"Paisa" is part of a WWII trilogy shot just after the war, together with "Rome, Open City" (1945) and "Germany Year Zero" (1948), each depicting a specific episode of WWII: respectively the conquest of Italy by the Allies, the occupation of Rome by the Germans and post-war Berlin. "Paisa" is not only the best of the three, it is Rossellini's masterpiece, an essential Neo-Realism movie and a major Italian classic. For the anecdote, "paisa" is an informal word meaning "countryman".
Although this movie is about Italy's campaign at the end of WWII, it only briefly deals with its important moments: the Allied landing in Sicily, the battle of Monte Cassino, the Gothic line battle. These are just summarised with archive footage between the main scenes. Interestingly, it does not even mention other critical moments: the downfall of Mussolini, his escape, his brief so-called "republic", his final downfall and execution, the invasion of Italy by the German army, the deportation of Jews, etc.
This because the movie shows war at human level: how war and its aftermath impacts people's lives and values; also, it revolves around the relationship between Italians and Americans. It is not a "war movie" in the generally accepted sense, but rather "humane stories during war".
To illustrate different aspects, it shows six scenes as the Allies progress north through Italy's landmarks. Three scenes occur during the battles (1, 4, 6) and three afterwards (2, 3, 5). Remarkably, the movie avoids the pitfall of many "vignette movies", namely the sensation of watching different shorts instead of a full-length picture: "Paisa" maintains a thematic and aesthetic unity throughout. At the same time, each scene has its own specific interest, which enhances the unique character of the movie.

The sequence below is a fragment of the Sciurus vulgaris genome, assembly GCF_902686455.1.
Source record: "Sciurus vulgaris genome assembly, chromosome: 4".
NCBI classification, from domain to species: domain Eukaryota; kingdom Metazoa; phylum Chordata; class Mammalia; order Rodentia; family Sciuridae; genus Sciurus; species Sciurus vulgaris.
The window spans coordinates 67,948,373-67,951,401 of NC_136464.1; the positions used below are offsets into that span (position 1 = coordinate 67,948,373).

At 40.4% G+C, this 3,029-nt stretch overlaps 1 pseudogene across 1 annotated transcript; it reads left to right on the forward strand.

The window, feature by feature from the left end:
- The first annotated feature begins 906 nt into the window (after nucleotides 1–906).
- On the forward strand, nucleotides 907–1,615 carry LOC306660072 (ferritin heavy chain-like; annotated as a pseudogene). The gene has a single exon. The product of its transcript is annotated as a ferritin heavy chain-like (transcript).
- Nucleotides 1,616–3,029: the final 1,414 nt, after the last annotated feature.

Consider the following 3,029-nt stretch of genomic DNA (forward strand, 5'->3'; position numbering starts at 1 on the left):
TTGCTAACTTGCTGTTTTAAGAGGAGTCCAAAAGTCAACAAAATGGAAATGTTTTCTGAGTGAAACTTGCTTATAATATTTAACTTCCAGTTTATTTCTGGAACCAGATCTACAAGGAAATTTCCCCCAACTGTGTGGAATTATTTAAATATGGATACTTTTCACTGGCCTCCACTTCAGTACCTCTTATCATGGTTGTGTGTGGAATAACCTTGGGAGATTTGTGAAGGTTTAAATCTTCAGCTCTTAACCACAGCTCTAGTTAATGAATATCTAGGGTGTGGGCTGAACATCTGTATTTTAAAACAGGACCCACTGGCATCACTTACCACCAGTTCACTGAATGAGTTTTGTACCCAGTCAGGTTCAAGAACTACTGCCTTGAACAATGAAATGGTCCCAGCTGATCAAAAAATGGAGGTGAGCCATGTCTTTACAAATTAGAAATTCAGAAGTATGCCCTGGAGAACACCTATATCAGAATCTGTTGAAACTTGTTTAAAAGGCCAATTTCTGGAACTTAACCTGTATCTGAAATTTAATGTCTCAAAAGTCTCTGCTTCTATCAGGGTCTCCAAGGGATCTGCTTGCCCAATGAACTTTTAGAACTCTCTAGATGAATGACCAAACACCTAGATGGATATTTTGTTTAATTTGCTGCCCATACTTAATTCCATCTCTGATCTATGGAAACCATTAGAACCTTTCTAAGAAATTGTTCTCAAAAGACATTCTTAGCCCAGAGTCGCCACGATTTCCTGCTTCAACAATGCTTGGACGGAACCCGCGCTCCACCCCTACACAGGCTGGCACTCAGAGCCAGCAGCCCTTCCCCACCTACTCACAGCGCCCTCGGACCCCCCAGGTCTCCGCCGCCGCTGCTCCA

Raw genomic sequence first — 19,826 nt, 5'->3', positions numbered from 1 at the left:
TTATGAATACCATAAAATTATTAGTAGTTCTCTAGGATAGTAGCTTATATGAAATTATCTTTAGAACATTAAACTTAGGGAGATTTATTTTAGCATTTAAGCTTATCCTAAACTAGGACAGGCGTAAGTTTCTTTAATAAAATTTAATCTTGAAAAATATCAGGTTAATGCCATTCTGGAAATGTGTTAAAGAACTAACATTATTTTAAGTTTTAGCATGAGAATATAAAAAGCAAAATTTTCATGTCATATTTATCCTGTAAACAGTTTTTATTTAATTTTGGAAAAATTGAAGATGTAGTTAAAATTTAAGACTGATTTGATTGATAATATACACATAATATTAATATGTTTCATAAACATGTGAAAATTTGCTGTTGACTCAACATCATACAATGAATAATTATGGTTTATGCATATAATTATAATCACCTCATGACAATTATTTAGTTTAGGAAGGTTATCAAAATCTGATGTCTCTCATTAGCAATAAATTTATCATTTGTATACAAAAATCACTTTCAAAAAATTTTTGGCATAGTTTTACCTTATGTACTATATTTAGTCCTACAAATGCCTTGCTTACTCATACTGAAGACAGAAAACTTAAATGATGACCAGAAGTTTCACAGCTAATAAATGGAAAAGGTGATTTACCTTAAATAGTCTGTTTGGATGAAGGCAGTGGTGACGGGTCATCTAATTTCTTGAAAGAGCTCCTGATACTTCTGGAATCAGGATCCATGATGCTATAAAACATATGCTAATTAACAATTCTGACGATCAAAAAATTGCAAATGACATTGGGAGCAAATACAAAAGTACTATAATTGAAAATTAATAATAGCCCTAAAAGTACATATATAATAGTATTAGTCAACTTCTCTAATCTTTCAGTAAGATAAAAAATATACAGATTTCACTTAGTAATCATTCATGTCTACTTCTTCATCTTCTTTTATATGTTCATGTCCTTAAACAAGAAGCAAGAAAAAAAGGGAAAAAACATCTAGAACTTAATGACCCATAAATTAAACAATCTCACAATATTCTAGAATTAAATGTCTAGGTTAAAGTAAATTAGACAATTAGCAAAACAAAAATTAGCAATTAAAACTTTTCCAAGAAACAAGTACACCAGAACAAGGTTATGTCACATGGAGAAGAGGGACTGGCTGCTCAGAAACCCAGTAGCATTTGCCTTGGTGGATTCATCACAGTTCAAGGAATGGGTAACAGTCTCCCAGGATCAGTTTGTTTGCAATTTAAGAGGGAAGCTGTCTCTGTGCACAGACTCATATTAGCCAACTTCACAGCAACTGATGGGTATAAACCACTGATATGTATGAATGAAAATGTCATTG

Aesthetically, it combines documentary and fictional styles, in a ground-breaking manner for the period. Every scene begins with archive footage: when fiction starts, it seems a continuation of archives. Also, as in a documentary, shooting is sober, stories are simple, themes are realistic. However, Rossellini introduces at carefully chosen moments fictional elements to enhance the dramatic impact of each scene: music, lighting, offbeat humour, surprising actions. The latter notably include: the Italian girl turns against the Germans (1); the GI first does not recognise the boy who stole his shoes (2); the GI does not recognise the woman he fell in love with six months before (3); a woman and a wounded man manage to pass the fighting line (4); the entire scene in the monastery feels out of this world (5); a small group of partisans resist the German army (6).
Humour is another key element. It is tricky to introduce humour in a war movie, but Rossellini succeeds in order to avoid an altogether too tragic tone. The entire scene in the monastery (5) is humorous, which is acceptable because at that stage the war in the region is over and the monks do not have to face too tragic consequences, as opposed to the scenes in Naples (2) and Rome (3). The tone is satirical (the monks are nervous because a Jew and a Protestant are within their walls), but at the same time we understand how they feel. Another hilarious part, albeit much shorter, is the incredible dialogue between British officers (4): they are looking at the fighting from far away and talk in a phlegmatic manner as if the war did not exist.